In 2018, the United States passed the Foreign Investment Risk Review Modernization Act to update the authorities of CFIUS. A year later, Japan would update its Foreign Exchange and Foreign Trade Act. And by late-2020, the European Commission’s guidance for foreign direct investment screening would go into effect, though it’s still up to European member states to implement their own national-level screening regulations.
While these regulations are a necessary tool to protect the United States and others from certain investments (and investors), they can also impose a cost on investments coming from countries that are our friends and allies. The updated regulations can also increase the number of investment transactions that are reviewed. While CFIUS has historically focused much of its resources on investments from China, in 2019, CFIUS reviewed almost twice as many investments from Japan (46 transactions) as it did China (25 transactions). CFIUS has reviewed 14 investments from Taiwan since 2005, of which eight reviews occurred in 2018 and 2019—a possible increasing trend.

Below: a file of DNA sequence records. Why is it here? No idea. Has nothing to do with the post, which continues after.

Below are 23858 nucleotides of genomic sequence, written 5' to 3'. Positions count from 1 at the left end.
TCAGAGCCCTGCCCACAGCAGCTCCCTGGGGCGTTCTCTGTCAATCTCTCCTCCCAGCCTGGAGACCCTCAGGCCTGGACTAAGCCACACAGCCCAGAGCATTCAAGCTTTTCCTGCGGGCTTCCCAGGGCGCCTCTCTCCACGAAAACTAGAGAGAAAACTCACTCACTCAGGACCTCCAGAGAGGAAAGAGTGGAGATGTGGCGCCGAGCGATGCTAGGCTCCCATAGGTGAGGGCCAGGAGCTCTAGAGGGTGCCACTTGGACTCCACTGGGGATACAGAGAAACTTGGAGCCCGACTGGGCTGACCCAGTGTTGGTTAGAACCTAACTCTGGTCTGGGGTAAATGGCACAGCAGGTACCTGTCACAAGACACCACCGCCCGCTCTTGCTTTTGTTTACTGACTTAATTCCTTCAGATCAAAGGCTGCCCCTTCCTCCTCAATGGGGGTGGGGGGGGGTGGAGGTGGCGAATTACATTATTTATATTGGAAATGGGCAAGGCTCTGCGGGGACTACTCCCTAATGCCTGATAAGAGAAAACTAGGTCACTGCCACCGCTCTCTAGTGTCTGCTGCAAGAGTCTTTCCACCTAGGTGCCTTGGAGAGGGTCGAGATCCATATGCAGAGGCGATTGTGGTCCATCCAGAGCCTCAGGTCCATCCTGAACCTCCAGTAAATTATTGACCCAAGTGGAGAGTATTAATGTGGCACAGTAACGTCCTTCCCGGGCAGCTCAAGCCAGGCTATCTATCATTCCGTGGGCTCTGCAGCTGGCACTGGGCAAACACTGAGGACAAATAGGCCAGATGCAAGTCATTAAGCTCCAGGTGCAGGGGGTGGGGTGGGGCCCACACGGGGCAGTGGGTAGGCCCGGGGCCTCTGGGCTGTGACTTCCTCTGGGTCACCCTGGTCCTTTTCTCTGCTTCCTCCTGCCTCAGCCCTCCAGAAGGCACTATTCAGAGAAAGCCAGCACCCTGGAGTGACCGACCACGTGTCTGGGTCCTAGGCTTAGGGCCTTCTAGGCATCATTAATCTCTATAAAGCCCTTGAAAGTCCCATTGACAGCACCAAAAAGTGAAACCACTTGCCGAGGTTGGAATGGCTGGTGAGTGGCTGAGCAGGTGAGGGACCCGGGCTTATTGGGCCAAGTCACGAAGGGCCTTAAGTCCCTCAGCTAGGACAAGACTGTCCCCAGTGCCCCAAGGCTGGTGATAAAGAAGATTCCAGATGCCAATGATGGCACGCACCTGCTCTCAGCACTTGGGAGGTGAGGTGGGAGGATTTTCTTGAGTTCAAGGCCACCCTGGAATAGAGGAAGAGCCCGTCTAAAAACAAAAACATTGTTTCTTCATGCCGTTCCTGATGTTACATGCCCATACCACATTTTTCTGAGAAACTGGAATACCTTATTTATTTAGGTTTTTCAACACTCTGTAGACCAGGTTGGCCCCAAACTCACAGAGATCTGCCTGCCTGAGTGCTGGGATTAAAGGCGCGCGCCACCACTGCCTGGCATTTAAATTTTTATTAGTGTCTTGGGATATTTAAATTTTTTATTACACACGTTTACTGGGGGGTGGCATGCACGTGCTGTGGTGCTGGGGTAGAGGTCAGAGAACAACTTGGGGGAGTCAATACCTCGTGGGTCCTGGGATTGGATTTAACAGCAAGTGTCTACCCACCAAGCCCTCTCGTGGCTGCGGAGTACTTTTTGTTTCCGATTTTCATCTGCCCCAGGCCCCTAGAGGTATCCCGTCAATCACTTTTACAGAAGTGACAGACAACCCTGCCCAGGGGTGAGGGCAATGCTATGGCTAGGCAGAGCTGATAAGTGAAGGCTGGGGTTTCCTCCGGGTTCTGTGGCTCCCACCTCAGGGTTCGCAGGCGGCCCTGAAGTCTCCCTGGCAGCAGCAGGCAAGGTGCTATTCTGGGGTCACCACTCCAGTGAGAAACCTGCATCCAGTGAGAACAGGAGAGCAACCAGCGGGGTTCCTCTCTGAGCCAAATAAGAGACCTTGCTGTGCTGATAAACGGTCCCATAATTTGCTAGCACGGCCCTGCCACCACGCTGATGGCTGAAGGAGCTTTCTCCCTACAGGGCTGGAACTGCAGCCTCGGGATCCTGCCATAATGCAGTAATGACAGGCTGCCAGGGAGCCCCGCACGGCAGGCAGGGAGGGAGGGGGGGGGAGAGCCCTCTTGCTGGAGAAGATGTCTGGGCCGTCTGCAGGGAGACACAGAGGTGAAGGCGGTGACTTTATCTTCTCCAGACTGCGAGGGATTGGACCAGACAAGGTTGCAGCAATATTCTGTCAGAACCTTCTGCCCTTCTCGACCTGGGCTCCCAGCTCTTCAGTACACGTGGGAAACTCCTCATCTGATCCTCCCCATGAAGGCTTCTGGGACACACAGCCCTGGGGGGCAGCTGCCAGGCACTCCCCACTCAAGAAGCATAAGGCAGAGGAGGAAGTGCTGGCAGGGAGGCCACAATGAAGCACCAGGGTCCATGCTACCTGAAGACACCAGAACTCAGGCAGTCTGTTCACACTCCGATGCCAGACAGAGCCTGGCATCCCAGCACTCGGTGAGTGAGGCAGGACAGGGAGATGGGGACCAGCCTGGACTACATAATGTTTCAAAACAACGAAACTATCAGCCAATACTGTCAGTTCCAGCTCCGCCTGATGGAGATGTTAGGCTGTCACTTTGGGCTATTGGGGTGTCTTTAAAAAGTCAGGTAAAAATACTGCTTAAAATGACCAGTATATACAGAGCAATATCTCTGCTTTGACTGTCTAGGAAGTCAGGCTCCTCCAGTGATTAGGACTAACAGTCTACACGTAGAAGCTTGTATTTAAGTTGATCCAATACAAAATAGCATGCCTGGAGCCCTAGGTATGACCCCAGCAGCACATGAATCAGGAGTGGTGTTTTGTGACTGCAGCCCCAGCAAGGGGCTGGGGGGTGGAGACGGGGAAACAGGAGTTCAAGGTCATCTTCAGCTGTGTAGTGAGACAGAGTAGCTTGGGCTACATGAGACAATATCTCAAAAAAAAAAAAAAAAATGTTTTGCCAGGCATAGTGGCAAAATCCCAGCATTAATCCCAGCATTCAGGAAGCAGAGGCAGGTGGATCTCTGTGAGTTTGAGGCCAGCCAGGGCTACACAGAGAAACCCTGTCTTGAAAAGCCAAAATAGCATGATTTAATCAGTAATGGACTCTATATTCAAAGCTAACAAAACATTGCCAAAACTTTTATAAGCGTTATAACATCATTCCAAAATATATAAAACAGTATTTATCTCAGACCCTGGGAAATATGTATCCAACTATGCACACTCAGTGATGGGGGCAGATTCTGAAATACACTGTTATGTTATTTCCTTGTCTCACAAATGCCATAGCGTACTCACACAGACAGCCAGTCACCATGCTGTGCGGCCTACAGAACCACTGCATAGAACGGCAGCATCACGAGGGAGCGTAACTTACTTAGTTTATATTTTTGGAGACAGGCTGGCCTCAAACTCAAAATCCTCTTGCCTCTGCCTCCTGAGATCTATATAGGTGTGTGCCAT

The new Dialogue’s focus on investment screening can hopefully mitigate concerns that potential American and Taiwanese investors have about coming under increased review under these new regulations. And greater collaboration could potentially expedite those investments that do come under review. The Dialogue will also be good for our national security given there should be regular meetings and information sharing on “trends in investment and technology that could pose risks” and “information with respect to specific technologies and entities acquiring such technologies.” Together we can track and monitor the activities of suspicious investors.
Bilateral US-Taiwan investment is not just increasing in value but becoming increasingly important. The fact that investment from Taiwan increased in 2020, the worst economic year in a lifetime, is something to appreciate and not take for granted. We should hope to see more bilateral investment in the future. Hopefully, efforts to protect from suspicious investments won’t hinder the good ones. And so, it’ll be important for the Biden administration to continue the good work already started under the US-Taiwan Economic Prosperity Partnership Dialogue.
The main point: Bilateral US-Taiwan investment is not just increasing in value but becoming increasingly important.